Loan relationships: connected parties: late interest: major interest
Connection through a major interest
There is a connection under CTA09/S377 where the lender is a company and either
- the lender has a major interest in the borrower, or
- the borrower has a major interest in the lender.
The major interest test is designed to ensure that the legislation covers situations where
- the parties may be able to manipulate mismatches between the taxation of interest paid and received, but
- one party alone does not control the other party.
This is particularly relevant for joint venture arrangements where, say, two otherwise unconnected companies A and B have 50% interests in a company, C. Neither A nor B alone control C, however A and B could together influence when interest is paid.
The legislation applies only where there is potential for both parties to influence the transactions by looking only at situations where
- each party has a 40% or more interest in its own right, and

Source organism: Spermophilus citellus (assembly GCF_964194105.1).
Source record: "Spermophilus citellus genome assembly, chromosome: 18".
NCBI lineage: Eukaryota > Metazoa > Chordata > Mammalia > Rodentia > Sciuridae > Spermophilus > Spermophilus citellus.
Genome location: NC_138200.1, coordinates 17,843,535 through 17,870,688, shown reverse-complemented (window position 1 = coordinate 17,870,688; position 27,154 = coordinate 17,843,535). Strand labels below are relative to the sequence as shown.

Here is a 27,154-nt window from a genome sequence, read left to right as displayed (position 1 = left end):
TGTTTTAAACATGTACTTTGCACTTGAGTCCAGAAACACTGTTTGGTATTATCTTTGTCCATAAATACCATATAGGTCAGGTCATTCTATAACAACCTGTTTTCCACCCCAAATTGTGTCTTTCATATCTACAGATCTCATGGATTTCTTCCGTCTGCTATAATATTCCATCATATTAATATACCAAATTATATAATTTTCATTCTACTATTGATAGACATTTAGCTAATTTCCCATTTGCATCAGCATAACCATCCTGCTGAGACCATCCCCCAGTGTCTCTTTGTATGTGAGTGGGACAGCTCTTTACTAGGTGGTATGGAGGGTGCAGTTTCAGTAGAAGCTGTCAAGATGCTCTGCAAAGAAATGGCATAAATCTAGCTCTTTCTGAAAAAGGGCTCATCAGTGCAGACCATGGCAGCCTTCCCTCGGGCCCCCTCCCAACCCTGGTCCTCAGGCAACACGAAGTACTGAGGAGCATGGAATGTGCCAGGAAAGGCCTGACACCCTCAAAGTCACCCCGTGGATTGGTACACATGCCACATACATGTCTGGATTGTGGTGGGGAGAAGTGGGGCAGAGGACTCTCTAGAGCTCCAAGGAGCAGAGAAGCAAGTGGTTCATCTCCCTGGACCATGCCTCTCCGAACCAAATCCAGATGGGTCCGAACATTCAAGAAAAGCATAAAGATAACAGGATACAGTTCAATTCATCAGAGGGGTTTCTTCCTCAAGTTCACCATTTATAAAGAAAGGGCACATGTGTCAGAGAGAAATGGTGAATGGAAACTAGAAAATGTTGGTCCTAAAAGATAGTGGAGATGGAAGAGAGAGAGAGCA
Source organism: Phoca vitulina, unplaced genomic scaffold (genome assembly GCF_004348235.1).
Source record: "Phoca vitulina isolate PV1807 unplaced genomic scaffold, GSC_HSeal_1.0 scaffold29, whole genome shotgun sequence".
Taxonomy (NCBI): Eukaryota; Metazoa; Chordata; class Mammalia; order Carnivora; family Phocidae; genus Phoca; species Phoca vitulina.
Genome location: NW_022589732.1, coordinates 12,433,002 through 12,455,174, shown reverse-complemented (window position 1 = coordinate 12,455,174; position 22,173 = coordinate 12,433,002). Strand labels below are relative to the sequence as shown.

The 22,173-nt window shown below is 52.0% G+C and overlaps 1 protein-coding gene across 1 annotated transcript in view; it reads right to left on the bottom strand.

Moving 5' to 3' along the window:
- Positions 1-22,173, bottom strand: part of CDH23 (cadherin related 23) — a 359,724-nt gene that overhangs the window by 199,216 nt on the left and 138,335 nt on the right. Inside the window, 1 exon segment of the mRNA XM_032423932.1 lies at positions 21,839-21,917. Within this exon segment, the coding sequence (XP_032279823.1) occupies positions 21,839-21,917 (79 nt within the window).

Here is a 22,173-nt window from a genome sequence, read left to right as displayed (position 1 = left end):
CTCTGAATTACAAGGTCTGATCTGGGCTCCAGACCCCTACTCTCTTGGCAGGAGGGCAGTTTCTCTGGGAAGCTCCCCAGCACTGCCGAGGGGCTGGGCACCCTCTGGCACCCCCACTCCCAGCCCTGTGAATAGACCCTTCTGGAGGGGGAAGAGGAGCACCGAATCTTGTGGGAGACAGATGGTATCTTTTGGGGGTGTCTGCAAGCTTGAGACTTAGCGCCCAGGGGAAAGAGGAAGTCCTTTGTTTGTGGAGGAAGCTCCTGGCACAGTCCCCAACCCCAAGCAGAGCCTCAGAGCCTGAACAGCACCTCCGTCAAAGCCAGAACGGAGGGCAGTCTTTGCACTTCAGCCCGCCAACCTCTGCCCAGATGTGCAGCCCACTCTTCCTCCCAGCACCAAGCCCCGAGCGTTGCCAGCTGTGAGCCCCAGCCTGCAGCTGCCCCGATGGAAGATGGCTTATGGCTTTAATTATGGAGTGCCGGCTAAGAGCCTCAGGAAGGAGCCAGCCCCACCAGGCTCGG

- both have either debtor or creditor relationships with the company concerned.
(For accounting periods beginning on or after 17 March 2004, there is no longer a requirement for both parties with a major interest in a company to have debtor or creditor relationships with the company for connection to be established.)
Meaning of major interest
CTA09/S473 defines ‘major interest’.
A company (A) has a major interest in another company (B) where
- A and another person taken together control B, and
- A and the other person each have at least a 40% interest in B (excluding shares held on trading account), and
- A and the other person (or companies connected with them) are both debtors or creditors in a loan relationship with B. This last requirement has been removed with effect for accounting periods beginning on or after 17 March 2004.
When looking at control, and whether a company has a 40%+ interest, you include the interests, rights and powers of any company connected with it.
There is an example at CFM35930.